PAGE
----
Even recently, when I went to a bar with a couple of friends, a woman who at this point was belligerently drunk, said that “I looked like I needed a man bra”. As someone who has always been picked on for his weight growing up, this infuriated me. I was close to doing something, but realized that nothing good would come out of the situation, and left. That evening had me fuming mad, emblazoned with ire and simultaneously disenchanted with society for producing people who attack innocent people. Nobody has the right to talk to you in a demeaning way which makes you feel like an anomaly or a freak. Whether you decide to take action into your own hands or report them to the proper authority figure, something needs to be done when you are wronged. The possibility of no confrontation happening ends as soon as someone puts you down and directly confronts you.
Standing up for myself is not something I’ve ever been particularly good at, and is a largely new concept to me. Throughout my childhood, I was always encouraged to stand up for myself in theory, but often not in practice. Whenever I had a disagreement with my father, he would talk at me, often never letting me express my feelings, opinions or concerns. Although he was the one who often told me to stand up for myself, he was also the one who didn’t give me an avenue to stand up for myself or allow me to develop a voice of my own. Even though I’m not a parent (so you can take my opinion with a grain of salt if you so choose), please listen to your kids. Doing so gives them a voice and a sense of self. It lets them know that they can stand up for themselves and gives them a safe environment for doing so. Blatant disrespect should not be tolerated by both children and parents, and both should be able to hold each other accountable for wrongdoings. Life can be a depressing, lonely and confusing place, and by acknowledging how someone else feels, you make it a slightly better place.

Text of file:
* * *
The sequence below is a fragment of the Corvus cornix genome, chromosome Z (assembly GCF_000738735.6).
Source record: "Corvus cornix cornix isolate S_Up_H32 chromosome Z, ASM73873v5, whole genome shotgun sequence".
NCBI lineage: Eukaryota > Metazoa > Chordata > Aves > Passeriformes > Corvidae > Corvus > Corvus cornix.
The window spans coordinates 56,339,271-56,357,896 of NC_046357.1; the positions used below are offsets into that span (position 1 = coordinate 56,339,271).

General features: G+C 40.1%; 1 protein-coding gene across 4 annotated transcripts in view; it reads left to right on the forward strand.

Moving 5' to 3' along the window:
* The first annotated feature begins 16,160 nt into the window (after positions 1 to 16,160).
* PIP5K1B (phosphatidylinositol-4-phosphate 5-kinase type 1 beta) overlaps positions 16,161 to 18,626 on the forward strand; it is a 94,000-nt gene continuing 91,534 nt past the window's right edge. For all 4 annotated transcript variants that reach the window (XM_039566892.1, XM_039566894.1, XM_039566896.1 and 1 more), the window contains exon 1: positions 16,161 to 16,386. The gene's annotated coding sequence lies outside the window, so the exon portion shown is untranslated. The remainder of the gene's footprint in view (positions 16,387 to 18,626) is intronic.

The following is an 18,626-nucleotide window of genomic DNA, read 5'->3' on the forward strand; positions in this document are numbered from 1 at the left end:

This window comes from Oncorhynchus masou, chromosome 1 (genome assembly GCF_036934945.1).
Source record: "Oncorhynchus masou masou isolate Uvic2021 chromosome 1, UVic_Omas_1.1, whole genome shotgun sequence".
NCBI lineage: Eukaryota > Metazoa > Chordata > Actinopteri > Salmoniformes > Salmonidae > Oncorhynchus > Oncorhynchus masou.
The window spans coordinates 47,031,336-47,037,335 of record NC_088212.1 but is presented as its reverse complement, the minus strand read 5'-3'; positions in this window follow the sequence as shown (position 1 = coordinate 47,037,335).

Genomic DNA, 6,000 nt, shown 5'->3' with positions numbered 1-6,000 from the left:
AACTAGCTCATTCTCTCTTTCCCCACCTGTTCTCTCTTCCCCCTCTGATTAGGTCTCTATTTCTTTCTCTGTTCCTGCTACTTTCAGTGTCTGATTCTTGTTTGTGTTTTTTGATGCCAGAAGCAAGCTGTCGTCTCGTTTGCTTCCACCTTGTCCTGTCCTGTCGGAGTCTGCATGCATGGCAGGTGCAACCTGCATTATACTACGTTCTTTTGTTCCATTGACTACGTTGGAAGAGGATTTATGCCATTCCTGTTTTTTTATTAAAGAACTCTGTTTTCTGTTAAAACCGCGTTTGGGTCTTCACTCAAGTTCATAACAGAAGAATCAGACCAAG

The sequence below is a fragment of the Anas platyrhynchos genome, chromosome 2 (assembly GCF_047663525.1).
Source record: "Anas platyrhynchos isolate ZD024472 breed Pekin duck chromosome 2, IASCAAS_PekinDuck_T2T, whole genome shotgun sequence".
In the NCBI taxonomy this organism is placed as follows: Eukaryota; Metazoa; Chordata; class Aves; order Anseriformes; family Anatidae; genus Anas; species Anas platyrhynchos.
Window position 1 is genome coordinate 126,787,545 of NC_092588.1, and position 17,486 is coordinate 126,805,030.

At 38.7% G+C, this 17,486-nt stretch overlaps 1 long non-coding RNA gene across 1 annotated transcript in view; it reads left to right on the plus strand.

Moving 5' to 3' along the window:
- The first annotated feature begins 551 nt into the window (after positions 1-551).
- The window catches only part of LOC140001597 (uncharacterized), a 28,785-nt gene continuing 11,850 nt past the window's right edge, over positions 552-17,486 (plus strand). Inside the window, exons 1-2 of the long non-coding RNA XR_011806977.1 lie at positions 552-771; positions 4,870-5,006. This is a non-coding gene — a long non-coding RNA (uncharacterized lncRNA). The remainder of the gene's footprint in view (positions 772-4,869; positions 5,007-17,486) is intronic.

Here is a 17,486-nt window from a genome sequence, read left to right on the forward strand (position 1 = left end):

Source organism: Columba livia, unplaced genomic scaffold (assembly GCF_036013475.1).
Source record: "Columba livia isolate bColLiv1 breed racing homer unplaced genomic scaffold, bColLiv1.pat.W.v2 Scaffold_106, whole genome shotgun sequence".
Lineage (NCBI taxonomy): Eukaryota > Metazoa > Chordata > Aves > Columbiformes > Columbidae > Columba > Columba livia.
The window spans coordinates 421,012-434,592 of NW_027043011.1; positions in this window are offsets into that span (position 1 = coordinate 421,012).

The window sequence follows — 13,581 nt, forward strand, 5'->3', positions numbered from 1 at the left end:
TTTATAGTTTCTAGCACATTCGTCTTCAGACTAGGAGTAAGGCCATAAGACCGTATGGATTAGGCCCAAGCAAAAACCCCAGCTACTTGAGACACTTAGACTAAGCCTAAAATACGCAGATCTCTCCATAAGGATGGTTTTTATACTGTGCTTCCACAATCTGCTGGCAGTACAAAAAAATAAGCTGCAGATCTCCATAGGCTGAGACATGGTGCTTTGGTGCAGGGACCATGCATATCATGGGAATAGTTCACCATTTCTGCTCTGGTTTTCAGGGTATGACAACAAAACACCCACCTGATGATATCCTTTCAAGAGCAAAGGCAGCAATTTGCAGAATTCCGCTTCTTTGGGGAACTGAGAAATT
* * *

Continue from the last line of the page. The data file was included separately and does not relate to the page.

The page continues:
Trading an eye for an eye might be a little extreme, but I’ll be damned if anyone takes my eye for no good reason. As a child who subscribed to Christianity, passivity and docility were encouraged and rewarded. By turning the other cheek, what do you do other than empower the abuser? Why should the innocent not be allowed to stand up for themselves? Although I’ve never been in a physical altercation, there have been opportunities which have presented themselves for physical altercations which could have helped me grow my character and help me know what it feels like to stand up for myself, and by extension, something bigger than myself.